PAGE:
The number of runway incursions at US airports is increasing as the US Federal Aviation Administration's plan to reduce the problem has fallen behind schedule.

The US aviation agency had hoped that the Northrop Grumman Airport Movement Area Safety System (AMASS) would offer an early runway incursion protection capability at 34 major US airports. AMASS adds a software enhancement to the company's Airport Surface Detection Equipment (ASDE-3) system, providing tower controllers with conflict alert of potential runway incursions.

The system has suffered cost growth and schedule delays due to software development problems and human factor issues. The last installation will not take place until 2002, six years later than planned. AMASS was estimated to cost $60 million, but the latest estimate has shot up to $90 million. Field trials at three major US airports show that the safety device may never achieve its planned capabilities.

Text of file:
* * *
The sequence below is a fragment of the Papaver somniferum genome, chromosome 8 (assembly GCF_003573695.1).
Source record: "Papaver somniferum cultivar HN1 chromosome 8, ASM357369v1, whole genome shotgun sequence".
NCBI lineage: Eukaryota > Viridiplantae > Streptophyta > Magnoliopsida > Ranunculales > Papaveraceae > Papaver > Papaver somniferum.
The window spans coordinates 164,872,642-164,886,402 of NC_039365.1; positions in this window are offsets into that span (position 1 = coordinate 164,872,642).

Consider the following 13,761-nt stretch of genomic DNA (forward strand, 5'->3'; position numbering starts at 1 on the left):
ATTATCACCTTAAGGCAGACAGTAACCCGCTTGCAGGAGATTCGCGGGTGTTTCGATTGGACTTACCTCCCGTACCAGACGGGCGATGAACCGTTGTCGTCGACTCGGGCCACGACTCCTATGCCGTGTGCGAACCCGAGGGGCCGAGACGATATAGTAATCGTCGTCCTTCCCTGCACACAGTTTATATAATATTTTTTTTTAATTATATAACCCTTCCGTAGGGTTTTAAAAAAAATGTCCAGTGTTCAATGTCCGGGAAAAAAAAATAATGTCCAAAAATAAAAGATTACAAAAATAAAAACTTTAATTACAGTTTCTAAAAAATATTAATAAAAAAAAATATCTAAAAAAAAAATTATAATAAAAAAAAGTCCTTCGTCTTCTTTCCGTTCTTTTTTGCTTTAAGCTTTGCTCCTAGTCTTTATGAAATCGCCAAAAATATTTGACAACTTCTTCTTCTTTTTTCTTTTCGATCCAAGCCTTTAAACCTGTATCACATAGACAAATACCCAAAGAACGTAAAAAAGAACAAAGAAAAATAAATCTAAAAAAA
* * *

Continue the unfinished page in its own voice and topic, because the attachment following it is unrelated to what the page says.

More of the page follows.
The US Department of Transportation's Office of Inspector General (OIG) says the number of runway incursions rose 11%, to 325, between 1997 and 1998. Over half of those incidents resulted from pilot error. Further analysis of the 183 pilot deviations showed that 119, or 65%, involved general aviation aircraft. Runway incursions continued to be a serious problem this year, with 149 incidents during the first half, compared to 150 incursions during the first six months of 1998.

Meanwhile, Northrop Grumman and Honeywell recently demonstrated integration of ASDE-3 with the Northrop Grumman ASR-9 airport surveillance radar and Honeywell TracLink vehicle management and tracking system.

Source: Flight International